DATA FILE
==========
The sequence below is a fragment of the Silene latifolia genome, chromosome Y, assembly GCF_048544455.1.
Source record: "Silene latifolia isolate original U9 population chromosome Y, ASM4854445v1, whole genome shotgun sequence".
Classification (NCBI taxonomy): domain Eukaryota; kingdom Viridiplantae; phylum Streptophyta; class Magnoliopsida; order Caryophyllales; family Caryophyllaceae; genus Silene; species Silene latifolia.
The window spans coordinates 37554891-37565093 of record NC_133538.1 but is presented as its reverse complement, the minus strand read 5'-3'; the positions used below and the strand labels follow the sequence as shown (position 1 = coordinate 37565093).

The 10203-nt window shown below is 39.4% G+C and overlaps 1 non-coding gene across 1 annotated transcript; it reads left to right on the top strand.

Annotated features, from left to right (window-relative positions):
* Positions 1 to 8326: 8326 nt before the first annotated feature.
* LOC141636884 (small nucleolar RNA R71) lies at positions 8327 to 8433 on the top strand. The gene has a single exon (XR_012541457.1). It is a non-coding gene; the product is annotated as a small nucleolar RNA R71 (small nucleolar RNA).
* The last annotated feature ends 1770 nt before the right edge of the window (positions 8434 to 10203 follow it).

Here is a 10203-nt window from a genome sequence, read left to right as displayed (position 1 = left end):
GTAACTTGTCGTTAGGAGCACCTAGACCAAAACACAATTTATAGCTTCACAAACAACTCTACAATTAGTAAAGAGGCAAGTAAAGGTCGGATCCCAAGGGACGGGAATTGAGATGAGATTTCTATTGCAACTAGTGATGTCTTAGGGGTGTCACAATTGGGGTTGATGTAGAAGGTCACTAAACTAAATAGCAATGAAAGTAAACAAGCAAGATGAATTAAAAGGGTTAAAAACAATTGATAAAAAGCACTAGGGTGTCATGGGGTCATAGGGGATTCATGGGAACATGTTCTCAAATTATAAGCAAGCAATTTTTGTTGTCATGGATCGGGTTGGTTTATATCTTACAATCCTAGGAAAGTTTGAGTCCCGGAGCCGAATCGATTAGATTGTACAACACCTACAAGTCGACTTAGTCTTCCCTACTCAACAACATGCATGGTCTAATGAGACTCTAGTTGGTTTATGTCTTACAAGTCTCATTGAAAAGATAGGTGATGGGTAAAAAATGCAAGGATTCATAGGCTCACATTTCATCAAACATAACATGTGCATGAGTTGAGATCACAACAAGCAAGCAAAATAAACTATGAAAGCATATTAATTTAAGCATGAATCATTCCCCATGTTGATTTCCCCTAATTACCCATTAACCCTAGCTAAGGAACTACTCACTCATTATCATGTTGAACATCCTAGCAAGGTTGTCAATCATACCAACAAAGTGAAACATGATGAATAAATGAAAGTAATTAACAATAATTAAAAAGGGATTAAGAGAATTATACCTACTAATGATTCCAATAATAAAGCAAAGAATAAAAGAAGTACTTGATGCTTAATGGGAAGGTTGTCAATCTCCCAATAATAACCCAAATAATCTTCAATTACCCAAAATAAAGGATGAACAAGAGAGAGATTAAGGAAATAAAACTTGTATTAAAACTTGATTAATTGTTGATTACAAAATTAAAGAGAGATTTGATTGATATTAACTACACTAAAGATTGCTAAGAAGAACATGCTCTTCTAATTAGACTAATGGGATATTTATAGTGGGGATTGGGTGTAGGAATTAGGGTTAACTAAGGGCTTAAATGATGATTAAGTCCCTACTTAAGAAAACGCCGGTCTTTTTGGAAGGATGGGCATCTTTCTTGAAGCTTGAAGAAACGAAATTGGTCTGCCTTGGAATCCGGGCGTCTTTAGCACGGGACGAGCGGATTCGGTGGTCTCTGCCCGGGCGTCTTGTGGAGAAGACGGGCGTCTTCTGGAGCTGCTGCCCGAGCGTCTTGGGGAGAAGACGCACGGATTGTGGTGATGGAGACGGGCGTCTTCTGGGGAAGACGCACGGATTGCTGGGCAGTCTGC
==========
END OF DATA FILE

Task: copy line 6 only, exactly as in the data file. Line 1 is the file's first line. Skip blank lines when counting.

Annotated features, from left to right (window-relative positions):